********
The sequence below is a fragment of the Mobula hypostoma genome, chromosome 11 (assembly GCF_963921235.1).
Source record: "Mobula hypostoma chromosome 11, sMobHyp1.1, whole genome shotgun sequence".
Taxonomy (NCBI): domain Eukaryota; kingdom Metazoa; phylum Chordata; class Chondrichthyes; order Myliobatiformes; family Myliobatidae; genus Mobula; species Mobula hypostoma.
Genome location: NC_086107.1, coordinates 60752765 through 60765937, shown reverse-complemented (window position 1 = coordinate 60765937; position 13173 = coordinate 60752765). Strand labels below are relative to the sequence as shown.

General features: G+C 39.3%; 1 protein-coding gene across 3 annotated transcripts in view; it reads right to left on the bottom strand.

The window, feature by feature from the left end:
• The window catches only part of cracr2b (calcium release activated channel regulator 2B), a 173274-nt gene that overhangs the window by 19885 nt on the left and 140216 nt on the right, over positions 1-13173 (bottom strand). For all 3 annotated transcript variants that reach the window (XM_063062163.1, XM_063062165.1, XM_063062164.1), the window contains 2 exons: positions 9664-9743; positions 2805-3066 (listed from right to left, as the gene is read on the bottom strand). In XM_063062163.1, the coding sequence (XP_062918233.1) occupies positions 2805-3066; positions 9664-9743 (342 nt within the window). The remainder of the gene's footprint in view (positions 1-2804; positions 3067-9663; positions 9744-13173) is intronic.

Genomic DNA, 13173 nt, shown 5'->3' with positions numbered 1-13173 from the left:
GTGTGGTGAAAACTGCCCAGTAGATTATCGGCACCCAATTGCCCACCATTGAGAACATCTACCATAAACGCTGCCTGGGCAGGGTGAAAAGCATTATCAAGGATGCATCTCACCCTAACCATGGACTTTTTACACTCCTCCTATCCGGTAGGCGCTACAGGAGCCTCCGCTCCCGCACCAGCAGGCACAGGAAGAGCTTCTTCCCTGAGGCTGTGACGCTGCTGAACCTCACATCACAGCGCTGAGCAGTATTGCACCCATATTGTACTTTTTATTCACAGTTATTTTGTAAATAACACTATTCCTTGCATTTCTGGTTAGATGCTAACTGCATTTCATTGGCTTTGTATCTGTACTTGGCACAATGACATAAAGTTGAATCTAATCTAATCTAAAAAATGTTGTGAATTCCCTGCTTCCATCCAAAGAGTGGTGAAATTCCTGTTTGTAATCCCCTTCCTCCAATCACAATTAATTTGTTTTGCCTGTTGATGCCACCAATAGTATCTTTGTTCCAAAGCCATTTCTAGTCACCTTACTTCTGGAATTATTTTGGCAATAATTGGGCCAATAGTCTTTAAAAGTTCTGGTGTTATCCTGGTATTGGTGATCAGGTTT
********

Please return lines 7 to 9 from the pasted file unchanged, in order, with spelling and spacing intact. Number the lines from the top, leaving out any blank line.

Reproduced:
• The window catches only part of cracr2b (calcium release activated channel regulator 2B), a 173274-nt gene that overhangs the window by 19885 nt on the left and 140216 nt on the right, over positions 1-13173 (bottom strand). For all 3 annotated transcript variants that reach the window (XM_063062163.1, XM_063062165.1, XM_063062164.1), the window contains 2 exons: positions 9664-9743; positions 2805-3066 (listed from right to left, as the gene is read on the bottom strand). In XM_063062163.1, the coding sequence (XP_062918233.1) occupies positions 2805-3066; positions 9664-9743 (342 nt within the window). The remainder of the gene's footprint in view (positions 1-2804; positions 3067-9663; positions 9744-13173) is intronic.

Genomic DNA, 13173 nt, shown 5'->3' with positions numbered 1-13173 from the left:
GTGTGGTGAAAACTGCCCAGTAGATTATCGGCACCCAATTGCCCACCATTGAGAACATCTACCATAAACGCTGCCTGGGCAGGGTGAAAAGCATTATCAAGGATGCATCTCACCCTAACCATGGACTTTTTACACTCCTCCTATCCGGTAGGCGCTACAGGAGCCTCCGCTCCCGCACCAGCAGGCACAGGAAGAGCTTCTTCCCTGAGGCTGTGACGCTGCTGAACCTCACATCACAGCGCTGAGCAGTATTGCACCCATATTGTACTTTTTATTCACAGTTATTTTGTAAATAACACTATTCCTTGCATTTCTGGTTAGATGCTAACTGCATTTCATTGGCTTTGTATCTGTACTTGGCACAATGACATAAAGTTGAATCTAATCTAATCTAAAAAATGTTGTGAATTCCCTGCTTCCATCCAAAGAGTGGTGAAATTCCTGTTTGTAATCCCCTTCCTCCAATCACAATTAATTTGTTTTGCCTGTTGATGCCACCAATAGTATCTTTGTTCCAAAGCCATTTCTAGTCACCTTACTTCTGGAATTATTTTGGCAATAATTGGGCCAATAGTCTTTAAAAGTTCTGGTGTTATCCTGGTATTGGTGATCAGGTTT